Oppose Quotes (17 quotes)
...We must be on our guard against giving interpretations that are hazardous or opposed to science, and so exposing the Word of God to the ridicule of unbelievers.
A poem in my opinion, is opposed to a work of science by having for its immediate object, pleasure, not truth.
An autocratic system of coercion, in my opinion, soon degenerates. For force always attracts men of low morality, and I believe it to be an invariable rule that tyrants of genius are succeeded by scoundrels. For this reason I have always been passionately opposed to systems such as we see in Italy and Russia to-day.
Environmentalism opposes reckless innovation and makes conservation the central order of business.
Eugene Dubois is no hero in my book, if only because I share the spirit of his unorthodoxies, but disagree so strongly with his version, and regard his supporting arguments as so weakly construed and so willfully blind to opposing evidence (the dogmatist within is always worse than the enemy without).
I have always consistently opposed high-tension and alternating systems of electric lighting, not only on account of danger, but because of their general unreliability and unsuitability for any general system of distribution.
I have steadily endeavored to keep my mind free so as to give up any hypothesis, however much beloved (and I cannot resist forming one on every subject) as soon as the facts are shown to be opposed to it.
I strongly oppose cloning, as do most Americans. We recoil at the idea of growing human beings for spare body parts or creating life for our convenience. And while we must devote enormous energy to conquering disease, it is equally important that we pay attention to the moral concerns raised by the new frontier of human embryo stem cell research. Even the most noble ends do not justify any means.
If a man devotes himself to the promotion of science, he is firstly opposed, and then he is informed that his ground is already occupied. At first men will allow no value to what we tell them, and then they behave as if they knew it all themselves.
In the field of thinking, the whole history of science from geocentrism to the Copernican revolution, from the false absolutes of Aristotles physics to the relativity of Galileos principle of inertia and to Einsteins theory of relativity, shows that it has taken centuries to liberate us from the systematic errors, from the illusions caused by the immediate point of view as opposed to decentered systematic thinking.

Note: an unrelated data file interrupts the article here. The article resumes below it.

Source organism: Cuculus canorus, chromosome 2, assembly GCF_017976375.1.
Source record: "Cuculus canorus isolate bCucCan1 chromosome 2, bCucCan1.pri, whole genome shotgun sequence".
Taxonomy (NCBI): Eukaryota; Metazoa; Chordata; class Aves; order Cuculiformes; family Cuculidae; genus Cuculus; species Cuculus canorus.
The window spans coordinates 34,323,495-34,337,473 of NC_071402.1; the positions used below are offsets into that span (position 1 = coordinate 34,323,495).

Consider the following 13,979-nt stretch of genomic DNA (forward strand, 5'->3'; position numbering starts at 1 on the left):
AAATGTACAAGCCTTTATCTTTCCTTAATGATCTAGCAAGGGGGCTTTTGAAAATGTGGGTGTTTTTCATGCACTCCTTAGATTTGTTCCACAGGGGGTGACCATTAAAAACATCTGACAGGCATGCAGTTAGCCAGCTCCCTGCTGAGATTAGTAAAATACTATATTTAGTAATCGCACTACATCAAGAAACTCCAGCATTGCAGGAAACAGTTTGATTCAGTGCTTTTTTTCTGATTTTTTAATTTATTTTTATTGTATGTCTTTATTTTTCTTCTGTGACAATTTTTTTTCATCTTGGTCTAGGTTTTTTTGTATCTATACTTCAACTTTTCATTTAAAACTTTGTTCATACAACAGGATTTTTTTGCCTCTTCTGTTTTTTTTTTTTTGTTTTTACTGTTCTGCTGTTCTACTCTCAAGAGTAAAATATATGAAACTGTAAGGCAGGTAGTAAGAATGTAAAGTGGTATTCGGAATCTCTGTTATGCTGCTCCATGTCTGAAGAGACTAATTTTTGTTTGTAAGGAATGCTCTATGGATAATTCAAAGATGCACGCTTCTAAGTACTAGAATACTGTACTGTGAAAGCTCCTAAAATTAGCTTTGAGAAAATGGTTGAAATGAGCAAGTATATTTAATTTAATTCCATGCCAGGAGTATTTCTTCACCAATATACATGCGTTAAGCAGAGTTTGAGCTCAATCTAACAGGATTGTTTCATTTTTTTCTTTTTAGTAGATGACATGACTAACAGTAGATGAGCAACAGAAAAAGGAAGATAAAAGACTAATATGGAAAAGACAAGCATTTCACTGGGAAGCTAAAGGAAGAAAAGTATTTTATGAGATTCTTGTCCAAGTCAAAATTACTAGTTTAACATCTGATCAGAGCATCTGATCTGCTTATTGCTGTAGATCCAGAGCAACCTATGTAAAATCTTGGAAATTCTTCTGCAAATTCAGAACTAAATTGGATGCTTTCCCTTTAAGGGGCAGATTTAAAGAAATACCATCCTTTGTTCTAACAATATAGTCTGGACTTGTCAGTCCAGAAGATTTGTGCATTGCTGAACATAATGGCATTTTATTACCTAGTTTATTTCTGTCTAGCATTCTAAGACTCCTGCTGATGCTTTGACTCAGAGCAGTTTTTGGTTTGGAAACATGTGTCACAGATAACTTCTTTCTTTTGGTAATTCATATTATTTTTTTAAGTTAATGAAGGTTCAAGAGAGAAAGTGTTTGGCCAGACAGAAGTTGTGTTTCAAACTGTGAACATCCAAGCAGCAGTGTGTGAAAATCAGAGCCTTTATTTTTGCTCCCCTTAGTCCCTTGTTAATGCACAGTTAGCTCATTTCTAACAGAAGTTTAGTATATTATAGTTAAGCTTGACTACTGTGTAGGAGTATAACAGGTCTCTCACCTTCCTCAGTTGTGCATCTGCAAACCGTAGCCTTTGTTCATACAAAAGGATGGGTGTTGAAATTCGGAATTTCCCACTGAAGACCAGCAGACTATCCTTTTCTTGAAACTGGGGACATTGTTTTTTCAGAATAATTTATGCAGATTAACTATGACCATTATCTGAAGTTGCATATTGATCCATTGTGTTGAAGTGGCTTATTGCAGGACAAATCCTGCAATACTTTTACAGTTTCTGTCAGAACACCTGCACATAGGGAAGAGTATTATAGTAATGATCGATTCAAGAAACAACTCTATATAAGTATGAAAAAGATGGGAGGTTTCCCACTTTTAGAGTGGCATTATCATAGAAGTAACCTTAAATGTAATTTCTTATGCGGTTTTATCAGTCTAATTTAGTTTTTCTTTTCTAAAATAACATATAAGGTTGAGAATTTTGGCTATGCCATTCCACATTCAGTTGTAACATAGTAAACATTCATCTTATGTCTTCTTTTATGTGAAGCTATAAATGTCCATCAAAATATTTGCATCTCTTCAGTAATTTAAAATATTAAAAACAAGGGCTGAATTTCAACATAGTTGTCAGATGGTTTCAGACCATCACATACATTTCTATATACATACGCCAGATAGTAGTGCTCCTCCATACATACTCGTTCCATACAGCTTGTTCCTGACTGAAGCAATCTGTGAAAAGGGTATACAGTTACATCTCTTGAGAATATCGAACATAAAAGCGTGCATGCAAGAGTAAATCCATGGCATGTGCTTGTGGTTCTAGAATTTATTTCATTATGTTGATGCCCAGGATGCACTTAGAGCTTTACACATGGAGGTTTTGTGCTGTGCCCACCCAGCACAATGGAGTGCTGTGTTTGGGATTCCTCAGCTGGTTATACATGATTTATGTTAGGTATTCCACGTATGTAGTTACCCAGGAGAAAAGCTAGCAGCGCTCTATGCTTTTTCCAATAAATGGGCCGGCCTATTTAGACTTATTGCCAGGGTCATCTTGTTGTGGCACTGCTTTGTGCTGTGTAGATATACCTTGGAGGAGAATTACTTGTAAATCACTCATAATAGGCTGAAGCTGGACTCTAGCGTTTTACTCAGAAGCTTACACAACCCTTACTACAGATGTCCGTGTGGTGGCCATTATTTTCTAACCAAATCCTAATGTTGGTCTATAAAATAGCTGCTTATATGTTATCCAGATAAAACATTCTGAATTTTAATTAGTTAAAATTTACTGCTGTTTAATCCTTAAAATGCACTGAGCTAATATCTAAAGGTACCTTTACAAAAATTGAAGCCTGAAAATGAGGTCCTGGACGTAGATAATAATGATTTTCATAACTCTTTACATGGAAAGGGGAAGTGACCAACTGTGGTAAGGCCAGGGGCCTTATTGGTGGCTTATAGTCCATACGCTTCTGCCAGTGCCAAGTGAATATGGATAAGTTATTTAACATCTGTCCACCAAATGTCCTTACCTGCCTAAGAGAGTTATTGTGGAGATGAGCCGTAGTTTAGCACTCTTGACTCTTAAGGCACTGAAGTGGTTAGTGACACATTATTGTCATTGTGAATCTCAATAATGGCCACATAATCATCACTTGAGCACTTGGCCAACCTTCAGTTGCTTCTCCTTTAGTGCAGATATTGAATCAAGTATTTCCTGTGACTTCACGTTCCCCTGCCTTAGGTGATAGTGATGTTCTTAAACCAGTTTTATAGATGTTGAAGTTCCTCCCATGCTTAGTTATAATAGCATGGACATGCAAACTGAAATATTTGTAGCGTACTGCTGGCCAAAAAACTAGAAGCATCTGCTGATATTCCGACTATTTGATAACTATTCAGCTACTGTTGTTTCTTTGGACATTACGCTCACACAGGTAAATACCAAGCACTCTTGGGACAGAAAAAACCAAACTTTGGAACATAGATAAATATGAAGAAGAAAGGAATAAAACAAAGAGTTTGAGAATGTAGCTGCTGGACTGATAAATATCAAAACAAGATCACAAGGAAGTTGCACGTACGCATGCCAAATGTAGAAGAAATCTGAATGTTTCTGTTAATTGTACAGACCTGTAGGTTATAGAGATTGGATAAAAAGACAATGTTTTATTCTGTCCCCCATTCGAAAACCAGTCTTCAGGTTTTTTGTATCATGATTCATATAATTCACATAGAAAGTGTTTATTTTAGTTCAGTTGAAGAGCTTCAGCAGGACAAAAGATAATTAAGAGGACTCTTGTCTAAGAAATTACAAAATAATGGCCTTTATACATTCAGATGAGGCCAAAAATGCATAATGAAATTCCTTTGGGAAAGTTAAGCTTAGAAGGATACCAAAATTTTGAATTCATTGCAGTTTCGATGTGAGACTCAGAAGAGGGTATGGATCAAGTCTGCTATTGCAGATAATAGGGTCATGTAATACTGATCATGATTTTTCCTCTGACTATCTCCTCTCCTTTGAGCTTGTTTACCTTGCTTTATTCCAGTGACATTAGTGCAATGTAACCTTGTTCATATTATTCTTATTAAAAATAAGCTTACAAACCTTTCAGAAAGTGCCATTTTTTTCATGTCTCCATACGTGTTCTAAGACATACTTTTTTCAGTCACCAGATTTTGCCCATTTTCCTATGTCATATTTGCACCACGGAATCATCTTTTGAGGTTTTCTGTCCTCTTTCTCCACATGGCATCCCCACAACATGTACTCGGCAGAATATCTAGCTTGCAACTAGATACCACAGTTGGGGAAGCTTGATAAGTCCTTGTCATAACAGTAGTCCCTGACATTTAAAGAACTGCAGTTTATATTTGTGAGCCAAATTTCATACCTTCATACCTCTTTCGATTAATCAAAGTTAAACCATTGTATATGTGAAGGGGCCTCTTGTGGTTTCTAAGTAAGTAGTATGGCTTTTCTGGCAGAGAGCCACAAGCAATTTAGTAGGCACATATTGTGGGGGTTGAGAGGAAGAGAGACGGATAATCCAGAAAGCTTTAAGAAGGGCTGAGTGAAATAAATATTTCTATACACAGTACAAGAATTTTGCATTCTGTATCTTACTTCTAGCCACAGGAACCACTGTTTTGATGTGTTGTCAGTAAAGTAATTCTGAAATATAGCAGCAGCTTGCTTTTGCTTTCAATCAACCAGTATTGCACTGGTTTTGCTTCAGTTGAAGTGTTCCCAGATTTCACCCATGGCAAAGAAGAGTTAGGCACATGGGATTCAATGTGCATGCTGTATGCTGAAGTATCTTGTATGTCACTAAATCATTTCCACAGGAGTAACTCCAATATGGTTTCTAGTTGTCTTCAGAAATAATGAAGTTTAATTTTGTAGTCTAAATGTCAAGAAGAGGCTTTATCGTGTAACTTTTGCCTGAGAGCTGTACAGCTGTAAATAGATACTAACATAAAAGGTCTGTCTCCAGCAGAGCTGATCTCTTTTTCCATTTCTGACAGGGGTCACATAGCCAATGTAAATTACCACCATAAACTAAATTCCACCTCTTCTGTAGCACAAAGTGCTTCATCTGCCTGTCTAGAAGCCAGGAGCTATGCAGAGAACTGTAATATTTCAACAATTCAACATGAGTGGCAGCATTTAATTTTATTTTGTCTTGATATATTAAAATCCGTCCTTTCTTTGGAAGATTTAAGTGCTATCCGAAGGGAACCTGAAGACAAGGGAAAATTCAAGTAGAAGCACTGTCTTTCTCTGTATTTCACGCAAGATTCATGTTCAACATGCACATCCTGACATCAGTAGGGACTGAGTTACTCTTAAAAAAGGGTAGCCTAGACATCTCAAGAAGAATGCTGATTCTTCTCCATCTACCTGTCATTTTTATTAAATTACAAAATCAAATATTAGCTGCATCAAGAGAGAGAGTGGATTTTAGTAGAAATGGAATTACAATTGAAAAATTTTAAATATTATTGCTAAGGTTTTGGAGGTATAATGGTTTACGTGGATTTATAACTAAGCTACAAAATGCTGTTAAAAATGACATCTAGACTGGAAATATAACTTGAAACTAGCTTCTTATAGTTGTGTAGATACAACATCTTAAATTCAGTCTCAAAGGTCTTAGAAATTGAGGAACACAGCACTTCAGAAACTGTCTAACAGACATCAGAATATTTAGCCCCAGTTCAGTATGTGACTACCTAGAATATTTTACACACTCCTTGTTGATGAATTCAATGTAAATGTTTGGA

It has been said that science is opposed to, and in conflict with revelation. But the history of the former shown that the greater its progress, and the more accurate its investigations and results, the more plainly it is seen not only not to clash with the Latter, but in all things to confirm it. The very sciences from which objections have been brought against religion have, by their own progress, removed those objections, and in the end furnished fall confirmation of the inspired Word of God.
It is difficult to know how to treat the errors of the age. If a man oppose them, he stands alone; if he surrender to them, they bring him neither joy nor credit.
It is one of the little ironies of our times that while the layman was being indoctrinated with the stereotype image of black holes as the ultimate cookie monsters, the professionals have been swinging round to the almost directly opposing view that black holes, like growing old, are really not so bad when you consider the alternative.
Knowledge and wonder are the dyad of our worthy lives as intellectual beings. Voyager did wonders for our knowledge, but performed just as mightily in the service of wonderand the two elements are complementary, not independent or opposed. The thought fills me with awea mechanical contraption that could fit in the back of a pickup truck, traveling through space for twelve years, dodging around four giant bodies and their associated moons, and finally sending exquisite photos across more than four light-hours of space from the farthest planet in our solar system.
The birth of a volcanic island is an event marked by prolonged and violent travail; the forces of the earth striving to create, and all the forces of the sea opposing.
There are still psychologists who, in a basic misunderstanding, think that gestalt theory tends to underestimate the role of past experience. Gestalt theory tries to differentiate between and-summative aggregates, on the one hand, and gestalten, structures, on the other, both in sub-wholes and in the total field, and to develop appropriate scientific tools for investigating the latter. It opposes the dogmatic application to all cases of what is adequate only for piecemeal aggregates. The question is whether an approach in piecemeal terms, through blind connections, is or is not adequate to interpret actual thought processes and the role of the past experience as well. Past experience has to be considered thoroughly, but it is ambiguous in itself; so long as it is taken in piecemeal, blind terms it is not the magic key to solve all problems.
To any doctrine of individual immortality science opposes an unbroken and impregnable barrier.